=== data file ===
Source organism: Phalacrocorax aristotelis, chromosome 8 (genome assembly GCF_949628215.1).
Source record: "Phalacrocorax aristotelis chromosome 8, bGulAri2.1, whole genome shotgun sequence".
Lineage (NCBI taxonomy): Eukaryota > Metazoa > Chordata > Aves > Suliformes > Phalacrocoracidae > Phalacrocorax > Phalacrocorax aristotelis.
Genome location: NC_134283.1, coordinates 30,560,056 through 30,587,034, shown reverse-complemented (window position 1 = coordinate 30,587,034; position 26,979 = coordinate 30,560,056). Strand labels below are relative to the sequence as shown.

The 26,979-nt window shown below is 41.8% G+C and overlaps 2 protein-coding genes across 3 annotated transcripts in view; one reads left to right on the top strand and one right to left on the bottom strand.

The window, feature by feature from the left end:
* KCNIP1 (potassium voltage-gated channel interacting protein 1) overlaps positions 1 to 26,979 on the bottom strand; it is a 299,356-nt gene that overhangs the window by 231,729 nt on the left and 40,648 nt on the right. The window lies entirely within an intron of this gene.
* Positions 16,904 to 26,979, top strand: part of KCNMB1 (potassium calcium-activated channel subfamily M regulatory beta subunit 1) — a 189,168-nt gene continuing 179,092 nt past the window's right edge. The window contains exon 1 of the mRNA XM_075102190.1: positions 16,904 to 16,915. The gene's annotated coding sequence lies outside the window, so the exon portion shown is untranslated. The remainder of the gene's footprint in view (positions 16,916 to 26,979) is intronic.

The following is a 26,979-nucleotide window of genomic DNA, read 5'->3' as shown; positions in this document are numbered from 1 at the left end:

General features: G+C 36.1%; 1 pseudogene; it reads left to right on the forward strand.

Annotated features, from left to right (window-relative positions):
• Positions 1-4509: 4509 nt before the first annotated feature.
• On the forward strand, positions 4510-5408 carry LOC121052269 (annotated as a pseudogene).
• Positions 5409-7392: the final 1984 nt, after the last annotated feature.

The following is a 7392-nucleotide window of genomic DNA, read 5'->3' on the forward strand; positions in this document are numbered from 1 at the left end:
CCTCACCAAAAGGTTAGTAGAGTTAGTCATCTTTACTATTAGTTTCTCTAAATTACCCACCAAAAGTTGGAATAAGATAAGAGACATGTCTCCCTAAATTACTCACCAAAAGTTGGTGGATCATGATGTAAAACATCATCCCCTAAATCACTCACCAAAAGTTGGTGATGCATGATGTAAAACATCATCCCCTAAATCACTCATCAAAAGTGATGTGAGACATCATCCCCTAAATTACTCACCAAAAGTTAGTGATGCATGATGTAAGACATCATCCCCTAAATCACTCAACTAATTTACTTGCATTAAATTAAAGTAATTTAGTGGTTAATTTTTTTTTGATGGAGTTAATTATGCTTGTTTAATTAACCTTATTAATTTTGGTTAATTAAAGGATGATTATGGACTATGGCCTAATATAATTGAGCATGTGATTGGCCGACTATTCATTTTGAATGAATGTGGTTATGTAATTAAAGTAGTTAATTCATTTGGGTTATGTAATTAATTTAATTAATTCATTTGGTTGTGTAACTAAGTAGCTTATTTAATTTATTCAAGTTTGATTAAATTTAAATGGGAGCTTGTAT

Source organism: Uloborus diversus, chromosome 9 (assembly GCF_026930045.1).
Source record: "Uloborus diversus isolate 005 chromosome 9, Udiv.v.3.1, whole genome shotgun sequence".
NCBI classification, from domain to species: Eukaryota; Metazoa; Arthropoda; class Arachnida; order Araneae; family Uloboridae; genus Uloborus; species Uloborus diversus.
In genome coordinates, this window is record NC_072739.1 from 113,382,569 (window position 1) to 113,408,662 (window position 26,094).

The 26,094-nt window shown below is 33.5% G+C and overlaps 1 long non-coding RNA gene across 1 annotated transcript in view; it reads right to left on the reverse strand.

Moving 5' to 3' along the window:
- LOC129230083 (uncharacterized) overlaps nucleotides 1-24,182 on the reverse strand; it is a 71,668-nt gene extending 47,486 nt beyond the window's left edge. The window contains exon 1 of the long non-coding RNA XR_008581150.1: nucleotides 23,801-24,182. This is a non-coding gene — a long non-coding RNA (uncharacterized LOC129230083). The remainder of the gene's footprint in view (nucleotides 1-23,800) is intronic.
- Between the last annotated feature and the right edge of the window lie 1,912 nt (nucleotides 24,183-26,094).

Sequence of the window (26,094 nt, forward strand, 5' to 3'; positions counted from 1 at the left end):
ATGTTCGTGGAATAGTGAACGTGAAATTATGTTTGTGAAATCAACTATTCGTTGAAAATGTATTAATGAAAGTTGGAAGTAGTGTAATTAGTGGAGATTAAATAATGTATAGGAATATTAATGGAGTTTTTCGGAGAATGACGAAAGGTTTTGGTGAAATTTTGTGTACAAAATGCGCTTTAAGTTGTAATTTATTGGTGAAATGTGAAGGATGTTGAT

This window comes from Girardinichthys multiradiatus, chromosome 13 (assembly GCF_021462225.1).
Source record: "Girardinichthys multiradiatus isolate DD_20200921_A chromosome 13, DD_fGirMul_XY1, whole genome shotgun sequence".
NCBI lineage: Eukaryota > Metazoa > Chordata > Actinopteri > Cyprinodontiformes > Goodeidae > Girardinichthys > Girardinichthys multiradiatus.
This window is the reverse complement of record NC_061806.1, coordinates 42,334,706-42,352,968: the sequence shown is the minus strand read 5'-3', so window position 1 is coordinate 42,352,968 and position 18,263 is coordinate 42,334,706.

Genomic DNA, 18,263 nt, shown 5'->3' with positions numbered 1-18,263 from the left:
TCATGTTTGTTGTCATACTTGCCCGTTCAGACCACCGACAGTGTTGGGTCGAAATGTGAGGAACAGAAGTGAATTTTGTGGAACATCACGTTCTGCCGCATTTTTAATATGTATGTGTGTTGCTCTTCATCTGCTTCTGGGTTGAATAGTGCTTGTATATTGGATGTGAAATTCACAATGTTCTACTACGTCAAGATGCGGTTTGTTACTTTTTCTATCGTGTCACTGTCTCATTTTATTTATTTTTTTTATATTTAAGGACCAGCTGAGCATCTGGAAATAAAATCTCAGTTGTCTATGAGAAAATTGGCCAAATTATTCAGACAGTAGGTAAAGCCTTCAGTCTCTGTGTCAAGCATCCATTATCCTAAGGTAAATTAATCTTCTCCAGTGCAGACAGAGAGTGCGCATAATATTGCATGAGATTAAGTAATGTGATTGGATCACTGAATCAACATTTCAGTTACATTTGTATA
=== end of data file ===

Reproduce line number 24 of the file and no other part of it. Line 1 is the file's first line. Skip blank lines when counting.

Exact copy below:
- Between the last annotated feature and the right edge of the window lie 1,912 nt (nucleotides 24,183-26,094).